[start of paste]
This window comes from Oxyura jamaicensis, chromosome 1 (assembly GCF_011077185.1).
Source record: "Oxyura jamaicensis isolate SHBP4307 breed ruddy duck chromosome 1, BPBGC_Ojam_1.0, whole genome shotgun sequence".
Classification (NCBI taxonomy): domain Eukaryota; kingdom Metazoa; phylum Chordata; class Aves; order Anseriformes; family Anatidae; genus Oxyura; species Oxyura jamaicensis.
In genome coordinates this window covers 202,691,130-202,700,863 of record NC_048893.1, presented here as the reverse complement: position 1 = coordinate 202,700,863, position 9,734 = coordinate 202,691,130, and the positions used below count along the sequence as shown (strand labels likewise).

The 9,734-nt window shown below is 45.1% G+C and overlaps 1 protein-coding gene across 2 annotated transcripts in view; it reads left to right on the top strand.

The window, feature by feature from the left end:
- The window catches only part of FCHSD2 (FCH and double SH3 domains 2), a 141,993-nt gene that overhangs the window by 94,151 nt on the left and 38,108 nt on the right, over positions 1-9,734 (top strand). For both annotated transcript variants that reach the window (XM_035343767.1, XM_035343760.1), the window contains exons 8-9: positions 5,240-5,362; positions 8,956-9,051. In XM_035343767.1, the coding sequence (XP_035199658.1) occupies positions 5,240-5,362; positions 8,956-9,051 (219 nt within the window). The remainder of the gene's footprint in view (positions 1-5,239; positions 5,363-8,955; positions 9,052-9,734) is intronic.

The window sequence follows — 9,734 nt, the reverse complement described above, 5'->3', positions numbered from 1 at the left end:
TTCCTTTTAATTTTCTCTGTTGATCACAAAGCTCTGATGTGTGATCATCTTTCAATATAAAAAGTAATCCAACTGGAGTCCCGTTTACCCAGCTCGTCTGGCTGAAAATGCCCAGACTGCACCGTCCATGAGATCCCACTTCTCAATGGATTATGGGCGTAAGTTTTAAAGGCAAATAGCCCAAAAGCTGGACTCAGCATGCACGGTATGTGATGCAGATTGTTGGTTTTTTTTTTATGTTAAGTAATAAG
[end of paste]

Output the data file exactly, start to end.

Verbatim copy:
This window comes from Oxyura jamaicensis, chromosome 1 (assembly GCF_011077185.1).
Source record: "Oxyura jamaicensis isolate SHBP4307 breed ruddy duck chromosome 1, BPBGC_Ojam_1.0, whole genome shotgun sequence".
Classification (NCBI taxonomy): domain Eukaryota; kingdom Metazoa; phylum Chordata; class Aves; order Anseriformes; family Anatidae; genus Oxyura; species Oxyura jamaicensis.
In genome coordinates this window covers 202,691,130-202,700,863 of record NC_048893.1, presented here as the reverse complement: position 1 = coordinate 202,700,863, position 9,734 = coordinate 202,691,130, and the positions used below count along the sequence as shown (strand labels likewise).

The 9,734-nt window shown below is 45.1% G+C and overlaps 1 protein-coding gene across 2 annotated transcripts in view; it reads left to right on the top strand.

The window, feature by feature from the left end:
- The window catches only part of FCHSD2 (FCH and double SH3 domains 2), a 141,993-nt gene that overhangs the window by 94,151 nt on the left and 38,108 nt on the right, over positions 1-9,734 (top strand). For both annotated transcript variants that reach the window (XM_035343767.1, XM_035343760.1), the window contains exons 8-9: positions 5,240-5,362; positions 8,956-9,051. In XM_035343767.1, the coding sequence (XP_035199658.1) occupies positions 5,240-5,362; positions 8,956-9,051 (219 nt within the window). The remainder of the gene's footprint in view (positions 1-5,239; positions 5,363-8,955; positions 9,052-9,734) is intronic.

The window sequence follows — 9,734 nt, the reverse complement described above, 5'->3', positions numbered from 1 at the left end:
TTCCTTTTAATTTTCTCTGTTGATCACAAAGCTCTGATGTGTGATCATCTTTCAATATAAAAAGTAATCCAACTGGAGTCCCGTTTACCCAGCTCGTCTGGCTGAAAATGCCCAGACTGCACCGTCCATGAGATCCCACTTCTCAATGGATTATGGGCGTAAGTTTTAAAGGCAAATAGCCCAAAAGCTGGACTCAGCATGCACGGTATGTGATGCAGATTGTTGGTTTTTTTTTTATGTTAAGTAATAAG